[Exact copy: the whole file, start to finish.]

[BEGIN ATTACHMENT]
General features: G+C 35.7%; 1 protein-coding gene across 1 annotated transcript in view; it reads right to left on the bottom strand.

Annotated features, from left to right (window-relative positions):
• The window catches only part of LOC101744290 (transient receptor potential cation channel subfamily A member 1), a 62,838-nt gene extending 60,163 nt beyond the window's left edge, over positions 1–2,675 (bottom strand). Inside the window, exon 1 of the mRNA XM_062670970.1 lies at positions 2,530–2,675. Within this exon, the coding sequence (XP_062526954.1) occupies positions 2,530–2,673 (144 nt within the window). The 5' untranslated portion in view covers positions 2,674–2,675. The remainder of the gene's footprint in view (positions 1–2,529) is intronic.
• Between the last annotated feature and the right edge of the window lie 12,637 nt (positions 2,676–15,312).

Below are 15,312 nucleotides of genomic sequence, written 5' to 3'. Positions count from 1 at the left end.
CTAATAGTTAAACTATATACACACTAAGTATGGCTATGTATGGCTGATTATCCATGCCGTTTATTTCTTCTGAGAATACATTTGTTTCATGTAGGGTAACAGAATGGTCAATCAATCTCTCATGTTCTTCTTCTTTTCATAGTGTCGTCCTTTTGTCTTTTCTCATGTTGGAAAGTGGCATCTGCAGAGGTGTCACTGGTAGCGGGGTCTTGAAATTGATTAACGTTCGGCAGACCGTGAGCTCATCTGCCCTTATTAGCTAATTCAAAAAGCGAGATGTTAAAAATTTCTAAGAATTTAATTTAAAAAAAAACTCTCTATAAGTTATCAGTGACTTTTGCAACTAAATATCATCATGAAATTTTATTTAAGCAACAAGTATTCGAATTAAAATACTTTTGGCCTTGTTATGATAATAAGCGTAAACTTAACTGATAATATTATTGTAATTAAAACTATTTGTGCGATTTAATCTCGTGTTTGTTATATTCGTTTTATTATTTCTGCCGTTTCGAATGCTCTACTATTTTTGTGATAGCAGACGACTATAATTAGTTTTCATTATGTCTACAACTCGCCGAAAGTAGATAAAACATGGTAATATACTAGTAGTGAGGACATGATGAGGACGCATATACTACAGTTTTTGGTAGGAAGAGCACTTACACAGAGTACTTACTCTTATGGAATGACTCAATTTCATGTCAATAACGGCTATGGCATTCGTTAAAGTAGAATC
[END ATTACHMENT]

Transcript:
General features: G+C 35.7%; 1 protein-coding gene across 1 annotated transcript in view; it reads right to left on the bottom strand.

Annotated features, from left to right (window-relative positions):
• The window catches only part of LOC101744290 (transient receptor potential cation channel subfamily A member 1), a 62,838-nt gene extending 60,163 nt beyond the window's left edge, over positions 1–2,675 (bottom strand). Inside the window, exon 1 of the mRNA XM_062670970.1 lies at positions 2,530–2,675. Within this exon, the coding sequence (XP_062526954.1) occupies positions 2,530–2,673 (144 nt within the window). The 5' untranslated portion in view covers positions 2,674–2,675. The remainder of the gene's footprint in view (positions 1–2,529) is intronic.
• Between the last annotated feature and the right edge of the window lie 12,637 nt (positions 2,676–15,312).

Below are 15,312 nucleotides of genomic sequence, written 5' to 3'. Positions count from 1 at the left end.
CTAATAGTTAAACTATATACACACTAAGTATGGCTATGTATGGCTGATTATCCATGCCGTTTATTTCTTCTGAGAATACATTTGTTTCATGTAGGGTAACAGAATGGTCAATCAATCTCTCATGTTCTTCTTCTTTTCATAGTGTCGTCCTTTTGTCTTTTCTCATGTTGGAAAGTGGCATCTGCAGAGGTGTCACTGGTAGCGGGGTCTTGAAATTGATTAACGTTCGGCAGACCGTGAGCTCATCTGCCCTTATTAGCTAATTCAAAAAGCGAGATGTTAAAAATTTCTAAGAATTTAATTTAAAAAAAAACTCTCTATAAGTTATCAGTGACTTTTGCAACTAAATATCATCATGAAATTTTATTTAAGCAACAAGTATTCGAATTAAAATACTTTTGGCCTTGTTATGATAATAAGCGTAAACTTAACTGATAATATTATTGTAATTAAAACTATTTGTGCGATTTAATCTCGTGTTTGTTATATTCGTTTTATTATTTCTGCCGTTTCGAATGCTCTACTATTTTTGTGATAGCAGACGACTATAATTAGTTTTCATTATGTCTACAACTCGCCGAAAGTAGATAAAACATGGTAATATACTAGTAGTGAGGACATGATGAGGACGCATATACTACAGTTTTTGGTAGGAAGAGCACTTACACAGAGTACTTACTCTTATGGAATGACTCAATTTCATGTCAATAACGGCTATGGCATTCGTTAAAGTAGAATC